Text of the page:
One of Nicholas Krushenick's childhood memories is of his fascination in watching a colorful mural progress toward completion in the Greek Orthodox church his family attended. By the time he was in the army, he had begun to consider a career as a professional artist, and a month after he was discharged, he entered the Art Students League in New York on the GI bill, studying there from 1948 to 1950. Krushenick then attended the Hans Hoffman School(1950-1951), studying directly under Hoffman, whom he came to admire greatly.
As a student, and continuing through the 1950s, Krushenick explored abstract expressionism. He also constructed stage sets, created department-store window displays, worked at the Museum of Modern Art in New York as a framer, and managed an antique shop. In 1957 Krushenick cofounded the cooperative Brata Gallery in New York with his brother, John. Until 1962 the Krushenicks exhibited their own work there, along with the work of other artists such as Al Held and George Sugarman. By 1960 Nicholas Krushenick was employing the black outlines and confined areas of flat, brilliant color that characterize mature style. Krushenick's first important one-man show was held at the Graham Gallery, New York, in 1962. In 1964 he was included in the Post-Painterly Abstraction exhibition organized by Clement Greenberg for the Los Angeles County Museum of Art. In August of that year Art in America included him in its "New Talent U.S.A." survey.
Krushenick has been a teacher since the mid-1960s, serving as visiting artist at numerous institutions, including the Cooper Union and the School of Visual Arts in New York, as well as Cornell University, Dartmouth College, Minneapolis School of Art, the University of Wisconsin, and Yale University. He currently teaches at the University of Maryland.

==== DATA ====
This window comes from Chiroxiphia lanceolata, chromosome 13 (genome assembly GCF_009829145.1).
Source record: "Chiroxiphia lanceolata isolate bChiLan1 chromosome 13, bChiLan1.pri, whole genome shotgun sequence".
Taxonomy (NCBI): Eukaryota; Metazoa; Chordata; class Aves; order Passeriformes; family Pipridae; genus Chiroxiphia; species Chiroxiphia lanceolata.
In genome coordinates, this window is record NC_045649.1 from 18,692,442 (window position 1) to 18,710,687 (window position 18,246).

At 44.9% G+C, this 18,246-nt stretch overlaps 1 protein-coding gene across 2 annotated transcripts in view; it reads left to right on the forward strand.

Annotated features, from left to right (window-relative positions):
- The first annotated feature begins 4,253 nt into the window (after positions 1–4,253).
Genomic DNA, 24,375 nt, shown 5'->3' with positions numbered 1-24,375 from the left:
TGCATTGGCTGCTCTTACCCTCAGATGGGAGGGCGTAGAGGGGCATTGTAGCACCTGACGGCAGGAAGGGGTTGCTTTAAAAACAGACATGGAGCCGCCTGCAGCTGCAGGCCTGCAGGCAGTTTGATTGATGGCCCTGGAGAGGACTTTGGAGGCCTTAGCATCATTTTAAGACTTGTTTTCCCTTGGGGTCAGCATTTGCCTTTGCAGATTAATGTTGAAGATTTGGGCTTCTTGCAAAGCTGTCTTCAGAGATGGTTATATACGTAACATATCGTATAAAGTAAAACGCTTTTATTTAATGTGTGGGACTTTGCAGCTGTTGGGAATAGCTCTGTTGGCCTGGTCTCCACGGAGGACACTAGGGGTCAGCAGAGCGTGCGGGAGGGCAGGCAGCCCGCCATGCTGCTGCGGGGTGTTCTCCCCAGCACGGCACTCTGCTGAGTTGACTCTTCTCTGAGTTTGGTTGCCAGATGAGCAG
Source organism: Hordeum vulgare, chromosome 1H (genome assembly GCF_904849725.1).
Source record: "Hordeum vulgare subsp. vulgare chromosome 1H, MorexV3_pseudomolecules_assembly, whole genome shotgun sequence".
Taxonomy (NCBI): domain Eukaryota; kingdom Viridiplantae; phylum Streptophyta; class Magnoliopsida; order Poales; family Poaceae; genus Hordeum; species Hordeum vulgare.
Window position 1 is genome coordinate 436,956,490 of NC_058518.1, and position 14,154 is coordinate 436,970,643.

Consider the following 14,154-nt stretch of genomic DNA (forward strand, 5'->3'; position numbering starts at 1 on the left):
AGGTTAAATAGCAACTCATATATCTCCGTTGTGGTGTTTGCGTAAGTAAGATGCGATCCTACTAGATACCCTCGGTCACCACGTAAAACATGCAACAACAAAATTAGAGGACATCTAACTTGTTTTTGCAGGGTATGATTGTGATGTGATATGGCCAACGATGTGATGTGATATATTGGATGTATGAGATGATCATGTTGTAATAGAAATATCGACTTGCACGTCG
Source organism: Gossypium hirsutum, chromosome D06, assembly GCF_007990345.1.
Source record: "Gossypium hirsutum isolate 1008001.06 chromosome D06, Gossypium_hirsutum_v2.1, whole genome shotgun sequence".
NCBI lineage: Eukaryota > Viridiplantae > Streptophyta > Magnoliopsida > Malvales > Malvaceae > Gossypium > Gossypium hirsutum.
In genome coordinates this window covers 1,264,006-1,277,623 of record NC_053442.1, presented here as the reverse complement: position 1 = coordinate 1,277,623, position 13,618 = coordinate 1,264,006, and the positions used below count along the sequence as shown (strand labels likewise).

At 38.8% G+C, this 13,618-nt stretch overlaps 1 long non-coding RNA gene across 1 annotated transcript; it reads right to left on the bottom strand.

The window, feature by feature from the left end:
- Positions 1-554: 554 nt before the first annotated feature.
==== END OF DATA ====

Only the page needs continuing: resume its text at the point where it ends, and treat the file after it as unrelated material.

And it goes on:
Krushenick began to experiment with screenprinting in the late 1950s and became an active printmaker by the mid-1960s. In 1965 he was awarded a fellowship at the Tamarind Lithography Workshop in Los Angeles, where, working with master printers Kenneth Tyler and Clifford Smith, he completed twenty-two lithographs during his two-month tenure. He has since executed screenprints at Edition Domberger, Stuttgart, and Galerie der Spiegel, Cologne.
A major exhibition of his work was held at the Walker Art Center, Minneapolis, in 1968, at which time Krushenick designed sets and costumes for the adjacent Tyrone Guthrie Theatre's production of Franz Josef Haydn's comic opera, Man in the Moon. The Jaffe-Friede Gallery at Dartmouth College exhibited a selection of the paintings and screenprints he produced while he was artist-in-residence there in 1969. Other one-man exhibitions include those held at the University of South Florida (1970), University of Alabama, Birmingham (1973), Portland Center for the Visual Arts, Oregon (1974), California State University, San Bernardino (1975), State University of New York, Alfred (1976), Newport Art Association, Rhode Island (1977), Metropolitan Museum of Miami (1979), Aldrich Museum of Contemporary Art, Ridgefield, Connecticut (1981), Stamford Museum, Connecticut (1988), and the University of West Florida, Pensacola (1988). (Fine/Corlett 1991, 119-120)